TOLEDO, OH (WTOL) - Harvey Steele, host of popular radio show "Shores and Steele" on Cumulus Toledo's K-100 has passed away at Flower Hospital. He was 60 years old.
Harvey's daughter Kara said he was admitted to the hospital with a blood sugar of 1,000, more than ten times what it should be. He passed away on December 28.
"My sister was on one side of the bed, I was on the other, were each holding one of his hands. He shouldn't have been able to talk, but he said, 'I just love you guys,'" Kara said.
Harvey was adopted when he was three months old from The Cradle in Chicago. Kara said there weren't enough clothes at The Cradle at the time when Harvey was adopted, so he was sent home in a yellow dress.
Harvey's family said he wanted to be on the radio since a young age.
Kara said Harvey got his start reading the news on Eastern Illinois University's campus radio station, and then broadcasting his high school's football and basketball games, leading to a very successful career at K-100, "Today's Best Country" station in Toledo.
In 1981, Harvey was hired at WTOD in Toledo. His family said he planned to move to a bigger market, but Toledo became home.
Thus, "Shores and Steele" was born.
Steele's co-host, Gary Shores, says his friend was a fun loving guy.
"He was 60, but he was going on 17," said Shores.
In addition to his lively personality, Steele was also a helper.
"He would constantly promote charity events going on in our community, charity walks, spaghetti dinners...he liked to help people who needed help the most," said Shores.
"Shores and Steele" would go on to be the number-one show in the area for 20 years, even receiving recognition by the Country Music Association.
Harvey's life was truly a unique one. It almost looked like it would be over 20 years ago.
Steele was given one week to live in 1997, as his end-stage liver disease was taking away his strength. Miraculously, Steele was able to receive two life-saving liver transplants. The first one was a failure but the second was a success, giving him another chance at life.
After Steele was once again able to live his life, he volunteered for Life Connection of Ohio, an organization that promotes organ donation. He used his radio show as a platform to advocate for organ and tissue donation, as living proof that it does save lives.
There are more than 3,000 people in Ohio alone waiting for life-saving organs. Kara said organ, eye and tissue donations rates have steadily increased in northwest Ohio over the years, largely because of her father's efforts.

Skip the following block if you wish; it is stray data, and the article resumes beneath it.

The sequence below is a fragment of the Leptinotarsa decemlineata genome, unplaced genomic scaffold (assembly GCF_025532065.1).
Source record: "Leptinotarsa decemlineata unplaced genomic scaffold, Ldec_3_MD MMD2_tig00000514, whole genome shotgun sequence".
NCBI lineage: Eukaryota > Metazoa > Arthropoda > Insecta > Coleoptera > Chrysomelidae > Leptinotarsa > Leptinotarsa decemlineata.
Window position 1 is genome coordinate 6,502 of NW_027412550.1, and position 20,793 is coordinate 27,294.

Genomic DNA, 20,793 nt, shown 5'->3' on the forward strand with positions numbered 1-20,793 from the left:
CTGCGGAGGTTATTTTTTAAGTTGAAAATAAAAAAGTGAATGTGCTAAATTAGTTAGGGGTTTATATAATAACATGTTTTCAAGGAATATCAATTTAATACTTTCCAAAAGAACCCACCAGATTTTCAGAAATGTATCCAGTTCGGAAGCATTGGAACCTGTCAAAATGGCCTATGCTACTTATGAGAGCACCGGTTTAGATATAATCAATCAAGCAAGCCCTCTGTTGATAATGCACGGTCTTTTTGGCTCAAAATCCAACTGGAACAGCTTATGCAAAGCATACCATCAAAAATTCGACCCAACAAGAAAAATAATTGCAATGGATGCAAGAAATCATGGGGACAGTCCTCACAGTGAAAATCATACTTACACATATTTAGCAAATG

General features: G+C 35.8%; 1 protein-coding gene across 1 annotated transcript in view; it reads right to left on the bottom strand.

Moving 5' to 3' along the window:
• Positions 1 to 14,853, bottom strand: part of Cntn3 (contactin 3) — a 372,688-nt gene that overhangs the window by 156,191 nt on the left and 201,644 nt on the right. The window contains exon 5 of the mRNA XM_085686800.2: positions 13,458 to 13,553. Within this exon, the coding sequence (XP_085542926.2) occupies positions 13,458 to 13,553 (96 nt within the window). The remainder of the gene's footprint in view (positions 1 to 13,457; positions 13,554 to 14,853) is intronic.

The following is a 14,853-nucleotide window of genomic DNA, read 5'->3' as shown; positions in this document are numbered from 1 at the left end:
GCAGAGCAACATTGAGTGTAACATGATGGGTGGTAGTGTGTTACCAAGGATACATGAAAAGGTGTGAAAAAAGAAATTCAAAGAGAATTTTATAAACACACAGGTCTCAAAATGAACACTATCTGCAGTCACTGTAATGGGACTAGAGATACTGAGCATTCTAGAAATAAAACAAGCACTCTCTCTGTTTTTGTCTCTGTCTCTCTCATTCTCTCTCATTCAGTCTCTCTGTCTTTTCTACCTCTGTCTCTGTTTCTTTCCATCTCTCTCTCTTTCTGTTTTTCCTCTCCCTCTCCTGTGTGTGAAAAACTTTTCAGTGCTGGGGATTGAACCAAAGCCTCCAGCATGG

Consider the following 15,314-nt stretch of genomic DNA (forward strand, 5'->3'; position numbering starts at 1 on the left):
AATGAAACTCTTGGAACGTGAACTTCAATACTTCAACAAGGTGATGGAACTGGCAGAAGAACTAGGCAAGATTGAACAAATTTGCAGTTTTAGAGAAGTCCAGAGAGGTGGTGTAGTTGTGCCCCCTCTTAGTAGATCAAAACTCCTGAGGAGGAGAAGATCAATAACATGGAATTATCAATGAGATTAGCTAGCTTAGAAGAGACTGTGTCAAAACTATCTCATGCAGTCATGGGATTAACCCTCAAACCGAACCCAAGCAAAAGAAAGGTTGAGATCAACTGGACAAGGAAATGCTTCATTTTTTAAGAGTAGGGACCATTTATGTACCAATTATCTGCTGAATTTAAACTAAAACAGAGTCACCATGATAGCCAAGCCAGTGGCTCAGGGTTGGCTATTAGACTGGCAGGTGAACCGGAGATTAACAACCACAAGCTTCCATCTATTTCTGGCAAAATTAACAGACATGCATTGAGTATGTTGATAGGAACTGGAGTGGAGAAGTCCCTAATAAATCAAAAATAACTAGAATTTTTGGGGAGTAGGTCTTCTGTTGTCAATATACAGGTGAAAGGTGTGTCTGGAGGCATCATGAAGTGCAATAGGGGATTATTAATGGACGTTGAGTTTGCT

"He was like the face of organ donation. He lived 20 extra years because someone said yes to organ donation. He did a lot in his 60 years of life, but he did the most in his last 20. He took that gift and he ran with it," Kara said.
Kara said that her father's journey inspired her to work at Life Connection of Ohio to continue life-saving work. Kara works as Director of Community Services, and nominated her father for The National Donor Memorial Award for Excellence, which he won in 2016.
The award honors those who exceptionally advocate for organ, eye and tissue donation. According to Life Connection of Ohio, Harvey was the first organ transplant recipient to earn the award.
"I am humbled by this recognition, but the true heroes of organ, eye and tissue donation are the donors and the donor families, people who at the worst time of their lives thought of others and allowed their loved ones to give the gift of life," Harvey said when he accepted the award.
Steele's radio partner Gary Shores released the following statement on K-100's Facebook page following Harvey's passing:
Shores said all Harvey wanted to do with his life is make a difference and help people.
"I think we're all pretty numb, we're in shock. It's just such a loss. Harvey was such a huge person in this community. The things he did for charity, the things he did to help people. It is a big loss I think everybody's going to feel," Shores said.
Harvey's daughter Allison announced on K-100 Friday morning that Harvey would have been a grandpa, as she is expecting her first daughter Elizabeth.
Kara said Harvey loved three things: hockey, radio and the gift of life.
Sot Friday night's Walleye game, there will be a moment of silence observed in Harvey's memory. Kara said she plans to be there for the game.
"He was one of the good guys," Kara said. "He was a great person, who just did so much good in our community and we'll continue to do that in his name."
In lieu of flowers, Steele's family asks that donations be made to The Harvey J. Steele Memorial Fund through the Toledo Community Foundation.
If you want to make a gift online, please visit www.toledocf.org and designate "The Harvey J. Steele Memorial Fund."
Checks can be made out to "The Harvey J. Steele Memorial Fund" and sent to the Toledo Community Foundation at 300 Madison Avenue, Suite #1300, Toledo, OH 43604.
A celebration of Steele's life will be held on Wednesday, January 3rd, from 12 - 8 p.m. at Walker Funeral Home (5155 W. Sylvania Avenue, Toledo).
The public is welcome to attend.
Read the full obituary detailing Harvey's life and contribution to Toledo below: